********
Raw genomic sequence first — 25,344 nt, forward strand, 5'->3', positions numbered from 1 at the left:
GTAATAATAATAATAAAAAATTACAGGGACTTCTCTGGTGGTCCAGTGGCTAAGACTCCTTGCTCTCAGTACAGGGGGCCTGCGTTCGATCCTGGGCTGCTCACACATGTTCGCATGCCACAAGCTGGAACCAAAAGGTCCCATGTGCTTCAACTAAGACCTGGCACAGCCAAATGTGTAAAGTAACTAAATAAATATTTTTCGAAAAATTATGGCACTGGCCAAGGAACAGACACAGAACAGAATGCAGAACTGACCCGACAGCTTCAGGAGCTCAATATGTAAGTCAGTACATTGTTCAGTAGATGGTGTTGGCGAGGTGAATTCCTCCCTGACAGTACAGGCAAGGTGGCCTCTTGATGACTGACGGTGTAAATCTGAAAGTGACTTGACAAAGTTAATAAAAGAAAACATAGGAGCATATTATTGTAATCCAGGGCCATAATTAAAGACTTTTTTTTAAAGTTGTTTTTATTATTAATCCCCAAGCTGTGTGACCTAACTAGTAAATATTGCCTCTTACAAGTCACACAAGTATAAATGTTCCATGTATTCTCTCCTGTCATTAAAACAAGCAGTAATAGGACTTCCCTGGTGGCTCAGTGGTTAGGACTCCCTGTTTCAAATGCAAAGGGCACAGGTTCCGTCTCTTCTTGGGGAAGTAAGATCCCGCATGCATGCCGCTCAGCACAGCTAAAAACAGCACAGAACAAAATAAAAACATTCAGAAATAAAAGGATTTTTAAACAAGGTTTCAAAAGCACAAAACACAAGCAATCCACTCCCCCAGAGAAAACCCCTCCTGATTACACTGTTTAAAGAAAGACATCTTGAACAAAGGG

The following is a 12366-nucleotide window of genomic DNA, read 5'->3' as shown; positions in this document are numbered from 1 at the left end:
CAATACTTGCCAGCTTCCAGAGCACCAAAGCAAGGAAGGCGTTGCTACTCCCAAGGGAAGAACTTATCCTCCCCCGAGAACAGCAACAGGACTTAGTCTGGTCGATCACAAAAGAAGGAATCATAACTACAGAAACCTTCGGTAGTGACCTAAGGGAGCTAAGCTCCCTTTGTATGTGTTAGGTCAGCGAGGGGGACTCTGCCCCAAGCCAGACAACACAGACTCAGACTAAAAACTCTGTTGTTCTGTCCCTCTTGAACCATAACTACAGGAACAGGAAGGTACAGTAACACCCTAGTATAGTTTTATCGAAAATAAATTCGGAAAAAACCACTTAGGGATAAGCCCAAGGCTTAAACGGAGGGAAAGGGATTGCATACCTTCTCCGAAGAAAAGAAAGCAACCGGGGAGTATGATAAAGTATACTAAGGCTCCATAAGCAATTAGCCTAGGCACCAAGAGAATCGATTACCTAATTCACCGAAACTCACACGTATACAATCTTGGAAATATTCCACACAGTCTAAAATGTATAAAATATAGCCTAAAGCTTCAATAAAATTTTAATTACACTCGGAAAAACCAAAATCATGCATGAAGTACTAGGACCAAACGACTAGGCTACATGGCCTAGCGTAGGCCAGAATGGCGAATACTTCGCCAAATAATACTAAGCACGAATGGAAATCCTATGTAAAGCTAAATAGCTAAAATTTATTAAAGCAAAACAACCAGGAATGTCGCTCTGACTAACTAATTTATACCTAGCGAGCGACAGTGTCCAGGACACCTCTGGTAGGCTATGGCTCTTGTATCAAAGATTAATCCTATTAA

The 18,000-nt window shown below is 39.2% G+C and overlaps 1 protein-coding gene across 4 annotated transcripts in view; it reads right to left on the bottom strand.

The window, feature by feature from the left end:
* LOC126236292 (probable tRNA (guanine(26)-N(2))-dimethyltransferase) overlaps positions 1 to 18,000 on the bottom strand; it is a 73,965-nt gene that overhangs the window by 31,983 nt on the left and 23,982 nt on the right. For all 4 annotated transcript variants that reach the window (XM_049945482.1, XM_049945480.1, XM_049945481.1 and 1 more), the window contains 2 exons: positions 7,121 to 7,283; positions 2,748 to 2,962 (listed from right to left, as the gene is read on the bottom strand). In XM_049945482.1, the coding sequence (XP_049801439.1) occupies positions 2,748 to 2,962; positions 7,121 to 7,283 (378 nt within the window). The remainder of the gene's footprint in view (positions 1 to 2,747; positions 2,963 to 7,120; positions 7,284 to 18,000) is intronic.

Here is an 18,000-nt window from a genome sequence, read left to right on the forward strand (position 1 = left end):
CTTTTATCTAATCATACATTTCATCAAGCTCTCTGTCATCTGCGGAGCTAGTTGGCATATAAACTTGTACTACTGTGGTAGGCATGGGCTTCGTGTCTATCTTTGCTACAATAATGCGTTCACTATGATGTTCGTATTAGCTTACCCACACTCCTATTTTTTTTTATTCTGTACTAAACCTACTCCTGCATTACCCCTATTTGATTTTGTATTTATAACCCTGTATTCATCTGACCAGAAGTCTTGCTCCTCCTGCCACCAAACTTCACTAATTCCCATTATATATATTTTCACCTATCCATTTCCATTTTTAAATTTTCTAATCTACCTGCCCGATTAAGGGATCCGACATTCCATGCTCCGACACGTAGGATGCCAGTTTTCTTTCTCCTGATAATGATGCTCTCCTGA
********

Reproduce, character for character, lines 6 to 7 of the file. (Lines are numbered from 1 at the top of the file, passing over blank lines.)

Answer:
The window, feature by feature from the left end:
* LOC126236292 (probable tRNA (guanine(26)-N(2))-dimethyltransferase) overlaps positions 1 to 18,000 on the bottom strand; it is a 73,965-nt gene that overhangs the window by 31,983 nt on the left and 23,982 nt on the right. For all 4 annotated transcript variants that reach the window (XM_049945482.1, XM_049945480.1, XM_049945481.1 and 1 more), the window contains 2 exons: positions 7,121 to 7,283; positions 2,748 to 2,962 (listed from right to left, as the gene is read on the bottom strand). In XM_049945482.1, the coding sequence (XP_049801439.1) occupies positions 2,748 to 2,962; positions 7,121 to 7,283 (378 nt within the window). The remainder of the gene's footprint in view (positions 1 to 2,747; positions 2,963 to 7,120; positions 7,284 to 18,000) is intronic.